Sub-headings are really important even on a short article. They help the eye jump around the page, and of course people only read what they need. So they want to go straight to the best bits for them.
Circulate the job story and skeleton around your project teammates, subject-matter experts, and stakeholders. Explain that the bullet-points demonstrate what the article will express. Explain that the bullet points should meet the needs expressed in the job story. Ask for input and approval to proceed.
I think it’s great to have a job story to define the problem and a skeleton to demonstrate the substance of your proposed article. It sets expectations and they’re easy to review and improve, because they only deal with the substance, not the style.
Working with subject-matter experts and stakeholders
Separate the substance from the style. I suggest reviewers should focus on the substance.
- Respect subject-matter experts for their subject-matter expertise.
- Respect content designers for their understanding of the audiences.
- Respect writers for their understanding of grammars and tone.
Your reviewer has approved the skeleton bullet points. They know the substance. They may now have additional points to make and maybe that’s OK. But the style isn’t their remit.
You absolutely do want help with vocabulary, but you do not want help with the tone or with punctuation, assuming you are a trusted and experienced writer. Unless you’re ghost writing or creating something that actually represents a person or department, you’re in control of style and tone. Obviously, you must be humble enough to listen to others’ input, but your concern is communicating to the defined audiences (user stories) in a way that they will appreciate. Your comms experience is needed. You’ll follow your communications house style guide. This is about readability, comprehension, and impact.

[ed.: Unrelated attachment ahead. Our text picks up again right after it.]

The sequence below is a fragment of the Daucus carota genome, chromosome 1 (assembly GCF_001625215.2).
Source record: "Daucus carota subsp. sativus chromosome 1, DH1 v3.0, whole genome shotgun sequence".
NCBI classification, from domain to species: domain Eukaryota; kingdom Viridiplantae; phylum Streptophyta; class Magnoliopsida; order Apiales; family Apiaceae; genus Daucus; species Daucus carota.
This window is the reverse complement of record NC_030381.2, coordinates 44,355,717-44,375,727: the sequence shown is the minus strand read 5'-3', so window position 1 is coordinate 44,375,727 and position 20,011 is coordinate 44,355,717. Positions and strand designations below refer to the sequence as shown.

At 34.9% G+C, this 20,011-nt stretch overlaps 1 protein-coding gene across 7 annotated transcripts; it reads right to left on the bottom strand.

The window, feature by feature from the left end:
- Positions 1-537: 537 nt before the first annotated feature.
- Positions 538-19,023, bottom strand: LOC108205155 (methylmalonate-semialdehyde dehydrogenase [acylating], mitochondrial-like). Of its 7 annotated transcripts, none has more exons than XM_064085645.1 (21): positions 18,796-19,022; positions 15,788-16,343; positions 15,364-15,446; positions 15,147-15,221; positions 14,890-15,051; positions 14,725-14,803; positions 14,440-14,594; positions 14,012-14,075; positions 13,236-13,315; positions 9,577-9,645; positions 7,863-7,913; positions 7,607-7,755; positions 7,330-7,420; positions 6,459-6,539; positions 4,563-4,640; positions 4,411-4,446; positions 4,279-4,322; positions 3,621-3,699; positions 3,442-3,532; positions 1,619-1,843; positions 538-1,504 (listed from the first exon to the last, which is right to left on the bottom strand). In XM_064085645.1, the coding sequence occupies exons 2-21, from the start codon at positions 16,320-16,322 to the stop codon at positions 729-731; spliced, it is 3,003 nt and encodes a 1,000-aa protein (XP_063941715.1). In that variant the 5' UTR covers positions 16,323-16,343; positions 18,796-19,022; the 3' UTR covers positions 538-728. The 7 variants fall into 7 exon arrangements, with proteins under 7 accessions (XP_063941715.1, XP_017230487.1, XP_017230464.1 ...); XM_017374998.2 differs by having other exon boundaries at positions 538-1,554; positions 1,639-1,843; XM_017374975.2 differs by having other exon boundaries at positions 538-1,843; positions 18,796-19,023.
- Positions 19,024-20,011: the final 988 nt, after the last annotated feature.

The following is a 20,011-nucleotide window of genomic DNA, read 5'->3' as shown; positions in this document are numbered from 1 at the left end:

Any review can be emotional. Paragraphs we’ve worked over multiple times can be criticised again, or simply cut. Content designers don’t do reviews! They do crits!
It’s content critique, not criticism.
Crits have rules:
- Respect that everyone did their best work considering the time and resources allotted.
- Focus on the content, and only the content in front of you; not the process, not the creator.
- Offer constructive suggestions.
- Decisions don’t have to be defended.
- Suggestions don’t have to be taken on board.
Doesn’t that look empowering?
Crits are about seeing if the content satisfies the job stories – if the content reaches the agreed acceptance criteria. Sure, suggestions can be taken on board, but they don’t have to be!
If someone says “I think we need a paragraph about the pension pot here” you can listen and note, but you don’t have to add it unless it fits the job story. You might be clever and add a hyperlink to pensions, but you don’t have to cram more content into your article for no reason.
Crits may seem serious, but they’re great for building a team, getting people involved, and showing you care. Maybe run a ‘crit’ on a small set of content first, to show everyone how things go.
Slides from my IntraTeam 2020 presentation
I presented the following slides at the IntraTeam European Digital Employee Experience conference on the 4th of March. I’ve previously presented a similar webinar, and you can listen and watch that video.